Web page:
84, Charing Cross Road is an epistolary correspondence of nearly two decades between Helene Hanff and the employees of Marks & Co., in particular Frank Doel. The books begins with Helen Hanff (HH) contacting Marks & Co. with a request for some arcane literature. The request is answered with a formal letter and the relevant books by Frank Doel, as a representative of the book company. But Helene quickly slips into a more informal tone, rambling on the aesthetic appeal of the book, and ending with the puzzling postscript, "I hope "madam" doesn't mean over there what it does here.". When she figures out that its the same representative, viz Frank, answering all her letters to Marks & Co., she starts peppering her letters with humour ("M. de Tocqueville's compliments and he announces his safe arrival in America") and the kind of impudence, especially in salutations, that only a woman might get away with. In one correspondence, she opens by addressing Frank as 'SLOTH'! It made me wonder if a man might've been able to begin a letter to another man thus.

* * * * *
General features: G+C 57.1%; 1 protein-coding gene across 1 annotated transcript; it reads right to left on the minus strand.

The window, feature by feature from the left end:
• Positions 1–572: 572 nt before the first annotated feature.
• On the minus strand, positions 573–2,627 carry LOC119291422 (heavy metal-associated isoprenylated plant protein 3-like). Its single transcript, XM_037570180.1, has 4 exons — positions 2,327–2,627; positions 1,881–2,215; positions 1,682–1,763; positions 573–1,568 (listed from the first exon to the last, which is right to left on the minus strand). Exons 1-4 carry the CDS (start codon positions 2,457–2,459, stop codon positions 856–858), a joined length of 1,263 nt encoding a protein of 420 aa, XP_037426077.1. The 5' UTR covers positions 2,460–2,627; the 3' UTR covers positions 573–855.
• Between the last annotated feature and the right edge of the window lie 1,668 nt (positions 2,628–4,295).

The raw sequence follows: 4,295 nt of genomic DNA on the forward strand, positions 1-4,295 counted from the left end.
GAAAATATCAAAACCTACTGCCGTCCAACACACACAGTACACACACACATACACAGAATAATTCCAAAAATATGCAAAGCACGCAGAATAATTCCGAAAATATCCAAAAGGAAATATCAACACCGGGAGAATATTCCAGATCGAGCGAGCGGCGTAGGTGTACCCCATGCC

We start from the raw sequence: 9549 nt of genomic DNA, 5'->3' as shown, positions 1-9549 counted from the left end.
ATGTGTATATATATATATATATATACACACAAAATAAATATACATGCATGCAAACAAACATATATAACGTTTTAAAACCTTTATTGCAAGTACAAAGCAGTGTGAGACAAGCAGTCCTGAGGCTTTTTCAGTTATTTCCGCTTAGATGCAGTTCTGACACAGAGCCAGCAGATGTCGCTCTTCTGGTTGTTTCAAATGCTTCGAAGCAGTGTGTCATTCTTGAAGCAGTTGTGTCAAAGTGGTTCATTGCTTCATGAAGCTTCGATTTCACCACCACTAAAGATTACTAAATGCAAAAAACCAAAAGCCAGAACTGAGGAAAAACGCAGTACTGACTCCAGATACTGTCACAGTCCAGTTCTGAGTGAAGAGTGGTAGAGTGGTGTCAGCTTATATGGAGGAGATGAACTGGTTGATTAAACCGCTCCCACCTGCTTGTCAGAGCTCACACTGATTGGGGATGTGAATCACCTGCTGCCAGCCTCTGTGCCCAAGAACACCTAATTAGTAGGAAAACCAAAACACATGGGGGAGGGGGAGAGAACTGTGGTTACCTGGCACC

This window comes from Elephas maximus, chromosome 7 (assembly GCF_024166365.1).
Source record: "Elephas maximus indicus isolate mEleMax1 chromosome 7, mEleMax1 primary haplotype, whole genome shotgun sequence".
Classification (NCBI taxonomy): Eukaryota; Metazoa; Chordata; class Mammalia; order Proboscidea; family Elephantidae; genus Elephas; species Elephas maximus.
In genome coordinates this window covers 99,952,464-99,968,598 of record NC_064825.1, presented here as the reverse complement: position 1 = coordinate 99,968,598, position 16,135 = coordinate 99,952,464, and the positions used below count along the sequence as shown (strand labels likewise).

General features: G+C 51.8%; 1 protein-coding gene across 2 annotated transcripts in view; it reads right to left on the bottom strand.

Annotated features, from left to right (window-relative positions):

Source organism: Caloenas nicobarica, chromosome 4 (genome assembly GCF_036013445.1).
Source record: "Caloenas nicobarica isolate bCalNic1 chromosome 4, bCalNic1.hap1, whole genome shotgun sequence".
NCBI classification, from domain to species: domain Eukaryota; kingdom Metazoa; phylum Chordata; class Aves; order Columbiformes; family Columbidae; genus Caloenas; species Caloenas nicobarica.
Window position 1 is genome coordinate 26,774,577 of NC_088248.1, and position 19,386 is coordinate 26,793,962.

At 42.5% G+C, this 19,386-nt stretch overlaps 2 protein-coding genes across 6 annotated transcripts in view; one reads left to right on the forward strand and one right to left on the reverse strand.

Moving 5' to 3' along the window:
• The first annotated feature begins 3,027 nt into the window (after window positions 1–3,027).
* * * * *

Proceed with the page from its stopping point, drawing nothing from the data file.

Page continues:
Helene succeeds in denting Frank's reserve not only with her deliberate impudence but also by showering affection on him and the fellow inmates of the bookstore in the form of gifts on festive occasions, or simply as presents when UK was suffering from post-war rationing, especially of meat, linen and other such "luxuries". Naturally, this made the employees and Frank's family extremely fond of this strange foreign girl who kept sending them such expensive gifts for no obvious reason. There is something to be said for this kind of wanton kindness. It makes a lasting impression. I still remember this lady who gave us free syringes at a hospital for some injection that someone we knew had to be administered. We'd always paid for them, and I believe it was Rs. 10 a syringe. Yet for no obvious reason, this lady said, "Take it. There's plenty around anyway" (in telugu) and gave it to us. It left me dumbstruck at that time so I still remember the frail lady who did that. Then there is this mexican woman at the campus dining cafeteria, who always remembers my face and bills me $6, the breakfast rate, for the $8 lunch, if no one else is watching. The first time she did it, my eyes widened in disbelief and she quickly raised her finger to her lips as if to suggest 'hush!' and smiled quietly, making it clear it wasn't an accident. Thereafter, she did it whenever it was safe, and I still smile in incredible gratitude. Then there's the plastic flower roadside vendor in my neighbourhood, who one devilish monsoon day, when the rain suddenly crashed down from the skies, rushed to slip an umbrella out from under his plastic sheet not to protect the source of his livelihood, but to hold it up to my mom while she waited for dad to come pick her up. Then there's Izudina. She spent 30 minutes of unpaid overtime to guide me by hand through the purchase of my first suit, for my first interview, which eventually turned into my first job. And above all, there's a woman, a friend, who's forgiven me for imbecilic adolescent past behaviour that no woman might reasonably forgive. It must be the same inexplicable gratitude that I feel for these people that the employees of Marks and Co. must've felt for the large-hearted and generous HH. Out of that gratitude they invite HH to come over to England and stay with them, and HH promises a trip to England as soon as she's saved enough. As the book progresses, correspondences are omitted, possibly to avoid repetition, possibly because the letters have been lost, and before you know it, a decade has gone by with HH still having made no trip to England. Although, if letters were omitted to avoid repetition, I would like to express my delayed disapproval to the publishers, for how can the correspondences be dull when the woman is as funny as this: "Are you a grandfather yet?", she asks Frank. And then suggests that he tell his daughters, "their children are entitled to presentation copies of my Collected Juvenile Works, THAT should make them rush off and reproduce. "(Underline and block font in original) By now, Frank, Nora (Frank's wife), and their daughters, Sheila and Mary, are spatially removed family to Helene.